Aside from the economic issues associated with holding a monopoly on parts of a person, there are several moral implications as well. Last I checked, owning people was outlawed a long time ago, by a fine gentleman with a sick beard and an address that took him to a place called Gettysburg (that I'm guessing he got from GoogleMaps). Basically what these companies do, is go around looking for significant research that determines a link between specific genes and cancers, and buy them out and patent the genes. Suddenly, if anyone else decides they want to work on curing that particular cancer using genetic therapy, they have to apply to the company that owns the patent for a license to do so, and pay for the license. This practice limits the ability to pursue research into curing certain types of cancer -- research that should be widespread and accessible to anyone who wants to try their hand.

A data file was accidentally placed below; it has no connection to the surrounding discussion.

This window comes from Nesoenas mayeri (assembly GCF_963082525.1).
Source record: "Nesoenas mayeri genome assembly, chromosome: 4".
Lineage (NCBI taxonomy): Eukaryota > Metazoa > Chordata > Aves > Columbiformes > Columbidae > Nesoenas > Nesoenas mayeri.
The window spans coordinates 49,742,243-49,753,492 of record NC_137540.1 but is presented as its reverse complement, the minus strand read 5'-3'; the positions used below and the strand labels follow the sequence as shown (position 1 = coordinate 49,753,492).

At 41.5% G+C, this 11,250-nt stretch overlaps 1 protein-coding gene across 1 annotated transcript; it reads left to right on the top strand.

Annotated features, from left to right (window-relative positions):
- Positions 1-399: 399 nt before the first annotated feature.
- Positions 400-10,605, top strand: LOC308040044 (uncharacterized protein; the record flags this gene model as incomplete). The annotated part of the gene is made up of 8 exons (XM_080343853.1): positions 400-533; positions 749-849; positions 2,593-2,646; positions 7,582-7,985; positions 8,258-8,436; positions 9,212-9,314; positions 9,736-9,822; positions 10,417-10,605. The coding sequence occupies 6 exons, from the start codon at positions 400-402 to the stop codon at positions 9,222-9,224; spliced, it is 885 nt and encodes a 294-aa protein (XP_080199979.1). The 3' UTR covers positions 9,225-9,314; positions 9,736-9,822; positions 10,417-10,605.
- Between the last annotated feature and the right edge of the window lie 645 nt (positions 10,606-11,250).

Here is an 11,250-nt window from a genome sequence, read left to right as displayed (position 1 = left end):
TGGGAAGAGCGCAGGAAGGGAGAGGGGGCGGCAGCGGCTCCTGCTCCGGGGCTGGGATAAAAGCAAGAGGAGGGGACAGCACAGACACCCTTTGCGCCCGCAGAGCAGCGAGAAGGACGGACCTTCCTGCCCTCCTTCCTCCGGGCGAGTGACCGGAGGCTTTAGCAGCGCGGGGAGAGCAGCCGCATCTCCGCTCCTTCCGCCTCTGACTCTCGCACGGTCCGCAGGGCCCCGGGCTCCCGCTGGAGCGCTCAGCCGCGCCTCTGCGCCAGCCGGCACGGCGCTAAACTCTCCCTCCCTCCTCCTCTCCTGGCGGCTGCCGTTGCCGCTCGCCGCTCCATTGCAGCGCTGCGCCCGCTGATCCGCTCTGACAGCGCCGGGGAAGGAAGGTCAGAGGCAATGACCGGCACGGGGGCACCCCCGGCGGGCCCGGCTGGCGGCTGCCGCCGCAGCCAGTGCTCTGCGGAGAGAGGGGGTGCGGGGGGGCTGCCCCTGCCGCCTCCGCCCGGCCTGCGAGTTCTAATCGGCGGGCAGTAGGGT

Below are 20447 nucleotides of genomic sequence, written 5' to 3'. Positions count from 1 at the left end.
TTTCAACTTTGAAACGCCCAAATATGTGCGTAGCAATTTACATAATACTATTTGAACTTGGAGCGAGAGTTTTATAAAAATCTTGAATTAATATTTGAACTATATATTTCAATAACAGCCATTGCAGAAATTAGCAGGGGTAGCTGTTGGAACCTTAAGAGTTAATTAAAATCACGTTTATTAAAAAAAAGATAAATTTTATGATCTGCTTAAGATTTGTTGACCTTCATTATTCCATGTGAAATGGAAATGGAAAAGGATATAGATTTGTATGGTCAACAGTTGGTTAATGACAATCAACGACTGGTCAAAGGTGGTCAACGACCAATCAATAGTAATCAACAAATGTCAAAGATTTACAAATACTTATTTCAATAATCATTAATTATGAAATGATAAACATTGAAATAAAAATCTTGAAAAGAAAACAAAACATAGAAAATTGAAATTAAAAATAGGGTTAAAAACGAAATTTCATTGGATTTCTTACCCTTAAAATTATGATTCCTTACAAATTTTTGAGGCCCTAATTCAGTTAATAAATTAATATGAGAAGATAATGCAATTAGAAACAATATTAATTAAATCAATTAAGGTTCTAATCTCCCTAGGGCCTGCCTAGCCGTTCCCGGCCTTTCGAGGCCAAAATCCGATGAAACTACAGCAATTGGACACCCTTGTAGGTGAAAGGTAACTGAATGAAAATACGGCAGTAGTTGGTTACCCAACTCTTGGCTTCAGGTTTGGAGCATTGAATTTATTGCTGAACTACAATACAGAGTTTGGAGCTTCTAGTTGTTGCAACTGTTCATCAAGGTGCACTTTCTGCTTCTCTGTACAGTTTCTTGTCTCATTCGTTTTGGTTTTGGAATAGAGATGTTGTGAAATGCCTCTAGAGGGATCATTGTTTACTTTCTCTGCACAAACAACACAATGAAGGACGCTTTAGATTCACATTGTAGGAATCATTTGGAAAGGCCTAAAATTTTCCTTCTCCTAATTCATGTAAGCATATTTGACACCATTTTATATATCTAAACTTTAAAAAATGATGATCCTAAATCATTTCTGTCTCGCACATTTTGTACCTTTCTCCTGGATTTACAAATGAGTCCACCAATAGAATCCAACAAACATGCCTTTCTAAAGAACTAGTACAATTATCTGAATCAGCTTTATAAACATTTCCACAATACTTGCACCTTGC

Gene patenting is a practice perpetuated by the very same people that ruin capitalism time and again for all the rest of us. It seems pretty obvious to me, as a writer, that from a legal standpoint no one should be allowed to own something they didn't create. And from a moral standpoint it looks pretty straightforward, too. If you're deliberately limiting the ability to further medical technology and alleviate the suffering of millions of people, you yourself are a cancer. May the ghost of Jonas Salk haunt your days forever.
There's plenty more I could write about this topic, but I hope I've provided a good introduction to the controversy that is gene patenting, and at least a few good reasons as to why you should be really, really pissed about it. Right now, cancer is at the vanguard of the argument, but there's solid evidence to suggest that many, if not most, aspects of our physical and intangible natures are determined by our genetics. In that case, we all have a very real incentive to nip this in the bud now, or gene patenting will open the door to a world where you'd have to purchase a license to have brown eyes, or be a specific height. I'll be following the Supreme Court arbitration closely going forward, and I'll do my best to post updates as the situation develops. As always, feel free to correct me if I'm wrong, or contribute to the discussion.